This bears out what is said it the above linked article, that we are good for 3 to 4 hours. By the end of the ride I am close to being “Bonked” out but not quite. On arriving home I immediately eat something like a Greek Yogurt, and maybe a banana.

Also I find if I get started on my ride early enough that I can be back around noon, I can ride without eating. However, if I get a later start, because possibly it is too cold to start early; I will eat half an energy bar, halfway through the ride. It seems my body is used to having some nourishment around mid-day no matter what.

Rule of thumb is, if the ride is an hour or so you should not need to eat while riding. If it’s over three hours, take an energy bar or a banana or something, just in case. Any ride longer than four hours, plan ahead.

Eat plenty of carbs and drink lots of water the night before and on the morning of the ride. And carry enough food to get you though the number of hours you plan to be on the road. Start eating an hour in, and continue a little at a time throughout the ride.




Bike Registry Picture Gallery

If I have been neglecting this blog in the past week it is because I have been updating my “Registry” website. I have recently rebuilt the entire site and this last week I added a Picture Gallery page with photos of bikes I built over the years.

Resizing all these pictures one by one and adding them to the webpage has been very time consuming.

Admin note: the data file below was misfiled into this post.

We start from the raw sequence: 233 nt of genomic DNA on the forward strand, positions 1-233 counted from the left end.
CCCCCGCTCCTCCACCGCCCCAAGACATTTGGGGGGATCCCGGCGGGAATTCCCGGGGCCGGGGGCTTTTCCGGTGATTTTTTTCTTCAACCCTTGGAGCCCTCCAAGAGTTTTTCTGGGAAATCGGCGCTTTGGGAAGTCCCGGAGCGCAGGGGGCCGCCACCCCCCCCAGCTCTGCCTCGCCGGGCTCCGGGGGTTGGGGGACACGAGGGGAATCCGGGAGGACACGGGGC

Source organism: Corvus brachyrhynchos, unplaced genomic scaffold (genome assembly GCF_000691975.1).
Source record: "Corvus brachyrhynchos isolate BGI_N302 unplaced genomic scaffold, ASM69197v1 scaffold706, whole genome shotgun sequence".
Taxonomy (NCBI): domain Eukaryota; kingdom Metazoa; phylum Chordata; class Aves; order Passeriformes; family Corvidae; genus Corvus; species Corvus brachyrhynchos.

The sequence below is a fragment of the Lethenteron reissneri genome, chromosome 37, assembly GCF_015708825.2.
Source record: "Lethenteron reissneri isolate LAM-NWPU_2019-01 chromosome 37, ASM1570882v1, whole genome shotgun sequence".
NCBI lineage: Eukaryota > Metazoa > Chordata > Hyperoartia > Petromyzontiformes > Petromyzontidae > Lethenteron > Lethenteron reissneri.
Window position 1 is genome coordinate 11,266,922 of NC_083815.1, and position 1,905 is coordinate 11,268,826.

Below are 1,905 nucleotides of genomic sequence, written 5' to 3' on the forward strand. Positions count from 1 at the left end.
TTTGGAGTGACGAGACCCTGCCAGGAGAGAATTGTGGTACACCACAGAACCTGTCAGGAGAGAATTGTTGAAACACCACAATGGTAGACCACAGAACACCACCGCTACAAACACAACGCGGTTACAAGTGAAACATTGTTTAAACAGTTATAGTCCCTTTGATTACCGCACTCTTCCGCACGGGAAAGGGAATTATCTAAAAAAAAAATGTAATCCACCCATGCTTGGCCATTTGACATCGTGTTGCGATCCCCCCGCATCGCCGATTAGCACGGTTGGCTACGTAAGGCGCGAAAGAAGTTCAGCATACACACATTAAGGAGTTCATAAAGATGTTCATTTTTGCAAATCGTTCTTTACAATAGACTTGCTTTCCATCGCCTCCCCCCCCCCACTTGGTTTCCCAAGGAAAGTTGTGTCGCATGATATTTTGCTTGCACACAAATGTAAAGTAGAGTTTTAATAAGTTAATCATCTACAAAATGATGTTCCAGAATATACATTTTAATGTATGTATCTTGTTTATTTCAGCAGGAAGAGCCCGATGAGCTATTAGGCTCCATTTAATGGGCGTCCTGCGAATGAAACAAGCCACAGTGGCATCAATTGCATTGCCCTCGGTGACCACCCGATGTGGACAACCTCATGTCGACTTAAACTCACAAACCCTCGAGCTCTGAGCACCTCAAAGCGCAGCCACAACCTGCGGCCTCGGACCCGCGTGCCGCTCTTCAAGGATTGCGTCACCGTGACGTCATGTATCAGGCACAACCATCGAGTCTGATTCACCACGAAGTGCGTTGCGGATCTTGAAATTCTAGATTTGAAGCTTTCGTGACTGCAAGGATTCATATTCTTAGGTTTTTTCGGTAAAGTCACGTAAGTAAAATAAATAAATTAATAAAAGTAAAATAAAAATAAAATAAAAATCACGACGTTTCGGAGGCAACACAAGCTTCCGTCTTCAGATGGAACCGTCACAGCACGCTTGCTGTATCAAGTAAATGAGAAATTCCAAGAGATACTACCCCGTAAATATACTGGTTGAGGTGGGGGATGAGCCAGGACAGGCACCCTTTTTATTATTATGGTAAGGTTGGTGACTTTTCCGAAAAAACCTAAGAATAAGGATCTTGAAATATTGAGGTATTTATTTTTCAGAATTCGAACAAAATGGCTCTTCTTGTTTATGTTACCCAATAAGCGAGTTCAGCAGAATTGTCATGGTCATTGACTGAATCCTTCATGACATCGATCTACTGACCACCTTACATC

But I have set the page up in such a way that I will now be able to insert new pictures as they come in, anywhere in the sequence.

This will mean that the pictures will remain shown in numerical succession listed by frame serial numbers.

If you hover the curser over the thumbnail picture the frame number will show up.

The registry has been up for about a year and a half now and it has 163 members.

It is interesting to note that many of the people owning bikes I built are the original owners. Most of the frames still have the original paint.

163 people listed is not many when you consider I built several thousand frames over the years, and I wonder where all the bikes are. However, there is hardly a week goes by that I get emails from owners who usually start out by saying, “I just stumbled upon your bike registry.”

It is probably a good thing that new membership to the listing is a steady trickle; after all I still want to find time to ride my bike.